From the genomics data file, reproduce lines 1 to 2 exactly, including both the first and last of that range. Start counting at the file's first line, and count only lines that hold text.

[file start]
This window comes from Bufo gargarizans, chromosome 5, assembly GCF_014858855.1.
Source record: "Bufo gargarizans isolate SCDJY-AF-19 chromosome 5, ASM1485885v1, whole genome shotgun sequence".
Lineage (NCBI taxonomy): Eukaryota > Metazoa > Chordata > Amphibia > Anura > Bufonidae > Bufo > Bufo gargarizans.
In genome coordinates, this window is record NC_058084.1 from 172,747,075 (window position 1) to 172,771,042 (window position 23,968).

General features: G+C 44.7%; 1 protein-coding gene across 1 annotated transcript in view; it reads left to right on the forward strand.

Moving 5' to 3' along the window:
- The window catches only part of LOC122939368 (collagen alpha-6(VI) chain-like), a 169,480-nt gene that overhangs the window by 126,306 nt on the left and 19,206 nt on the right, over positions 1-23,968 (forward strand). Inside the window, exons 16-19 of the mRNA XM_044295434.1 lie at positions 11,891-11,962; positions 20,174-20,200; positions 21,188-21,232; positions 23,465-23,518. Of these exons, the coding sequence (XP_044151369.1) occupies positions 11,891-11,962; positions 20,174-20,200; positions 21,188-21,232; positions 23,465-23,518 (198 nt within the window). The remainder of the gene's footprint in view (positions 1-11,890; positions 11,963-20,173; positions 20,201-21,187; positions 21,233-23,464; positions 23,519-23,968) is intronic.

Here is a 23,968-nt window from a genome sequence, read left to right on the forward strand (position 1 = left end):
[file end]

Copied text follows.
This window comes from Bufo gargarizans, chromosome 5, assembly GCF_014858855.1.
Source record: "Bufo gargarizans isolate SCDJY-AF-19 chromosome 5, ASM1485885v1, whole genome shotgun sequence".